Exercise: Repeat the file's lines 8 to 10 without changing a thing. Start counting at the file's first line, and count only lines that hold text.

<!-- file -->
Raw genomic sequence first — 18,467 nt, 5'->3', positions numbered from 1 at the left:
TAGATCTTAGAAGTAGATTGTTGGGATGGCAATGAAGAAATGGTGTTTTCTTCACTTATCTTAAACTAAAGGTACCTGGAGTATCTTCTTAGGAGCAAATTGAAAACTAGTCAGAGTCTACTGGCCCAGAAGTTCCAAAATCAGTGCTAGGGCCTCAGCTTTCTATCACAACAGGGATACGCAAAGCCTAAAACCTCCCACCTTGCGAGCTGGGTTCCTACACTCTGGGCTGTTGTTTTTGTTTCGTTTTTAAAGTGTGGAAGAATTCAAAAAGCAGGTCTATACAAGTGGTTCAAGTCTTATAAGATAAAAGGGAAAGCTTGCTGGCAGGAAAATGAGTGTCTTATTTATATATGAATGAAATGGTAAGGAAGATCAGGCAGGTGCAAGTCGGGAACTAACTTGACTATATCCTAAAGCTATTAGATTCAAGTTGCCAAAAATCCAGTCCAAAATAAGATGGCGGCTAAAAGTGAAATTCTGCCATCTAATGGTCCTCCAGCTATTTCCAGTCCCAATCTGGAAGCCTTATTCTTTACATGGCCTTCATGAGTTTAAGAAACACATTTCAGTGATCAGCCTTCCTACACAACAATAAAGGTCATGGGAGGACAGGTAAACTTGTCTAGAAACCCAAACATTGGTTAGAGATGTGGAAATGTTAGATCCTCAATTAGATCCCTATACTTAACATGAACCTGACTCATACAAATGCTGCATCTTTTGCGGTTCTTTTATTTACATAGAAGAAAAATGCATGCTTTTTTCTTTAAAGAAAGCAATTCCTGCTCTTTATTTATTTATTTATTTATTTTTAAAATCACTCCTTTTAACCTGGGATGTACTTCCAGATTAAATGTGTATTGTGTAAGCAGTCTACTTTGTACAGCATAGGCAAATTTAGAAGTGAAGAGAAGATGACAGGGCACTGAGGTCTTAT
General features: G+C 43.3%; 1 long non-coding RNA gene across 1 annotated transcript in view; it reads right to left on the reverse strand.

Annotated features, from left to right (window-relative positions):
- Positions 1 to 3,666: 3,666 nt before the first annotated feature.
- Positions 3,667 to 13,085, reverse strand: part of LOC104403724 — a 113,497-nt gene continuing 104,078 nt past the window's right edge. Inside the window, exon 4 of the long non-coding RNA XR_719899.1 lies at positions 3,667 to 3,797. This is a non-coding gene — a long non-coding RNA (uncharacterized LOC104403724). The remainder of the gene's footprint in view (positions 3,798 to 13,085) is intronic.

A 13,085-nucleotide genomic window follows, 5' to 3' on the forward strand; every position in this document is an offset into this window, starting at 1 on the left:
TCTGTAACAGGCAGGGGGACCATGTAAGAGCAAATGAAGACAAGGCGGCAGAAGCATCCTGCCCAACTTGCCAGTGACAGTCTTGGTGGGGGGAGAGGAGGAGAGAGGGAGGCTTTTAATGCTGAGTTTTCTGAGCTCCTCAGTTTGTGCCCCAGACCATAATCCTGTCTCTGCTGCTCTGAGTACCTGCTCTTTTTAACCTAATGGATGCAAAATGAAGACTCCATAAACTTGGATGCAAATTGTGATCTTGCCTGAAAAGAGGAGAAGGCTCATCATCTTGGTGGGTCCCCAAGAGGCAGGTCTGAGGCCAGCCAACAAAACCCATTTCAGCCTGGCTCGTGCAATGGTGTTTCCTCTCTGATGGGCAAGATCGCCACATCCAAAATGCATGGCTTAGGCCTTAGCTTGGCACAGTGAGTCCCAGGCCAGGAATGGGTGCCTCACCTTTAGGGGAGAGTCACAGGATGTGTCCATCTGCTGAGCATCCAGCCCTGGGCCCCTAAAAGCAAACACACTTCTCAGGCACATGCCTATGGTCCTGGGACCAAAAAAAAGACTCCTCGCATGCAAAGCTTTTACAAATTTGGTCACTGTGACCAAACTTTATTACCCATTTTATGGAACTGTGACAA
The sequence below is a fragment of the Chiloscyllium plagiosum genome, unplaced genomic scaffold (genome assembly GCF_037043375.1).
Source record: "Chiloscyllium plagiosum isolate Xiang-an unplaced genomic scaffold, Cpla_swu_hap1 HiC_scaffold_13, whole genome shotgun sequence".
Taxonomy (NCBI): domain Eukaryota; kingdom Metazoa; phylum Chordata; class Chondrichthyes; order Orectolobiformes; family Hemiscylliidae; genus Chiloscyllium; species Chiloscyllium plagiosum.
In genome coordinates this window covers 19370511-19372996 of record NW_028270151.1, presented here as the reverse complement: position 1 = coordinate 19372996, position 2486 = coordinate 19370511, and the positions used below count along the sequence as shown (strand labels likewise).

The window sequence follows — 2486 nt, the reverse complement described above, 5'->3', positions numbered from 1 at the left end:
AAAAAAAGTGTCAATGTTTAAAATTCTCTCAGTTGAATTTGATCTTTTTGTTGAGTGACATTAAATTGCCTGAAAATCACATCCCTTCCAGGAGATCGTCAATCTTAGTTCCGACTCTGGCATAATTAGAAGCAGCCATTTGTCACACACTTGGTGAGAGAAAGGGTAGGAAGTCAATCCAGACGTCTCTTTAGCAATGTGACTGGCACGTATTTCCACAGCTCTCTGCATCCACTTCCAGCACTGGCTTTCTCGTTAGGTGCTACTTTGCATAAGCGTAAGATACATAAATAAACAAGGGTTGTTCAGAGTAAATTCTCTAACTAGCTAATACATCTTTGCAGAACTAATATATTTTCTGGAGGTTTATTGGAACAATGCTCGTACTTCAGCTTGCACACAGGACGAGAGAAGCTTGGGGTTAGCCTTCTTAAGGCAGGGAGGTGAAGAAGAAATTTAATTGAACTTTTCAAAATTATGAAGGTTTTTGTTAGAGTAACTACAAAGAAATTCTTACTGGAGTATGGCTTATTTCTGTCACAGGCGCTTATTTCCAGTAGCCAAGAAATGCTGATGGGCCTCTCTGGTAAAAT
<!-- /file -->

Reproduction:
TCTGTAACAGGCAGGGGGACCATGTAAGAGCAAATGAAGACAAGGCGGCAGAAGCATCCTGCCCAACTTGCCAGTGACAGTCTTGGTGGGGGGAGAGGAGGAGAGAGGGAGGCTTTTAATGCTGAGTTTTCTGAGCTCCTCAGTTTGTGCCCCAGACCATAATCCTGTCTCTGCTGCTCTGAGTACCTGCTCTTTTTAACCTAATGGATGCAAAATGAAGACTCCATAAACTTGGATGCAAATTGTGATCTTGCCTGAAAAGAGGAGAAGGCTCATCATCTTGGTGGGTCCCCAAGAGGCAGGTCTGAGGCCAGCCAACAAAACCCATTTCAGCCTGGCTCGTGCAATGGTGTTTCCTCTCTGATGGGCAAGATCGCCACATCCAAAATGCATGGCTTAGGCCTTAGCTTGGCACAGTGAGTCCCAGGCCAGGAATGGGTGCCTCACCTTTAGGGGAGAGTCACAGGATGTGTCCATCTGCTGAGCATCCAGCCCTGGGCCCCTAAAAGCAAACACACTTCTCAGGCACATGCCTATGGTCCTGGGACCAAAAAAAAGACTCCTCGCATGCAAAGCTTTTACAAATTTGGTCACTGTGACCAAACTTTATTACCCATTTTATGGAACTGTGACAA
The sequence below is a fragment of the Chiloscyllium plagiosum genome, unplaced genomic scaffold (genome assembly GCF_037043375.1).
Source record: "Chiloscyllium plagiosum isolate Xiang-an unplaced genomic scaffold, Cpla_swu_hap1 HiC_scaffold_13, whole genome shotgun sequence".